Honors Program

University Honors

Date of Award


Thesis Professor(s)

Jodi Polaha

Thesis Professor Department

Family Medicine

Thesis Reader(s)

Katie Baker, Karen Schetzina


Behavioral problems exhibited in early childhood can predict continued behavioral difficulties into adolescence and adulthood and can result in poor social functioning and health outcomes. Early identification of these concerns is necessary in order to connect families with appropriate interventions that thwart a negative trajectory. In pediatric offices, developmental screeners and pediatric surveillance are efficient and reliable methods of assessing behavioral concerns, which can help to quickly connect families with services. This study examines two methods of screening for behavioral concerns and the impact on on-site behavioral health referrals for children 4 and 5 years of age at a local pediatric clinic. In 2014, children were screened using the PEDS Developmental Questionnaire (PEDS) and referred to the on-site Behavioral Health Consultant (BHC). In 2015, children were screened using the Pediatric Symptom Checklist-17 (PSC-17) and referred to either the BHC or another new, on-site evidenced-based intervention called the Family Check Up (FCU). This study evaluates and compares the reach, effectiveness, and adoption of the two methods across both years. The results suggest that both screeners had the same rate of identification of behavioral concerns; however, the PSC-17 appears to improve rates of referrals to the BHC and the FCU.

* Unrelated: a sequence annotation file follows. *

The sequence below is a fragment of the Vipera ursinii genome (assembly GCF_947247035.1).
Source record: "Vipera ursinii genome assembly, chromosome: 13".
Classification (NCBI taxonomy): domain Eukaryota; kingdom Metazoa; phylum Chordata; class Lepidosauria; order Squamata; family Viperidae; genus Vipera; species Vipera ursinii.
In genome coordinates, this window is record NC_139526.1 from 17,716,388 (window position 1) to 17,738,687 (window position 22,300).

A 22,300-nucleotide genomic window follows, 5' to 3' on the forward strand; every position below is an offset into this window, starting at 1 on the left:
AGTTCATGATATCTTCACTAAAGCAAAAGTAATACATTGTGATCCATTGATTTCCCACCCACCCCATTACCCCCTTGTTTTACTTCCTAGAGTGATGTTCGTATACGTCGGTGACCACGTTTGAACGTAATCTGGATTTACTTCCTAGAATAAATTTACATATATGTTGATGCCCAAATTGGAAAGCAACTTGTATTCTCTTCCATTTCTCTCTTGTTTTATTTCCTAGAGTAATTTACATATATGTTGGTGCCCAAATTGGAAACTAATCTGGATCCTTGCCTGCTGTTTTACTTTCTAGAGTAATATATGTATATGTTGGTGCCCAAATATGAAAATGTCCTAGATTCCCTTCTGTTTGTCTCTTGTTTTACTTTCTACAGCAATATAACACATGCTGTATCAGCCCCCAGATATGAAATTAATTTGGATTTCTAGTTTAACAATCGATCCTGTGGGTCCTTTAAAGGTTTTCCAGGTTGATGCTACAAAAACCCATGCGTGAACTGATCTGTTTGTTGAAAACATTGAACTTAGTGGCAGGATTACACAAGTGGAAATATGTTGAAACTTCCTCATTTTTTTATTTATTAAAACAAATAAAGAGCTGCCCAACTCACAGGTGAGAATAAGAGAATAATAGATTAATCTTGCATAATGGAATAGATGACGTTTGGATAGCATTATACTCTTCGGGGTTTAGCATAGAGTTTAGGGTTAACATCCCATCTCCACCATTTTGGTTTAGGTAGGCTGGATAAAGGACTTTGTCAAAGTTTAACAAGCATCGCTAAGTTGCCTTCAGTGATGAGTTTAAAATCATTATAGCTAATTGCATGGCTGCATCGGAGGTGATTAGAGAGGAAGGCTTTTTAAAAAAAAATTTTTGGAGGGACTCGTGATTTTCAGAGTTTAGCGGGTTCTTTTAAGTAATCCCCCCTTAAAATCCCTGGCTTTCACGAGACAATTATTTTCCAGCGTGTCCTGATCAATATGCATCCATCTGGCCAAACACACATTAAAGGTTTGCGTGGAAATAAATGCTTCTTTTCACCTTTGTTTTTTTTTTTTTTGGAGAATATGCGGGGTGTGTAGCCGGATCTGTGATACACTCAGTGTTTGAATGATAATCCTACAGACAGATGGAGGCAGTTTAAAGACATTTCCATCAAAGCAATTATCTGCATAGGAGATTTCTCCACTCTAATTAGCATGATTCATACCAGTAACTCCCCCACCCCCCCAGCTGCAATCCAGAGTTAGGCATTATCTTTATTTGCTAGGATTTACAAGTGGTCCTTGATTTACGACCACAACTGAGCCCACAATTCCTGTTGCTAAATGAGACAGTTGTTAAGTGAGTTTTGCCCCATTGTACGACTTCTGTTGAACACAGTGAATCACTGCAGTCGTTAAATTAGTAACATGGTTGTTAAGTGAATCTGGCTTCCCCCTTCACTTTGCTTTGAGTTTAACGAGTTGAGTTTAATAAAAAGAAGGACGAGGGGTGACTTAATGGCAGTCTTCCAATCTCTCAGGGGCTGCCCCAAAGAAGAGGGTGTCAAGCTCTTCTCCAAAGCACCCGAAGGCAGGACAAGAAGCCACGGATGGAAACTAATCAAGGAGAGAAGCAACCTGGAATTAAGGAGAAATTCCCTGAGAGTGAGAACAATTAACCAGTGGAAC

East Tennessee State University

Document Type

Honors Thesis - Withheld

Creative Commons License

Creative Commons License
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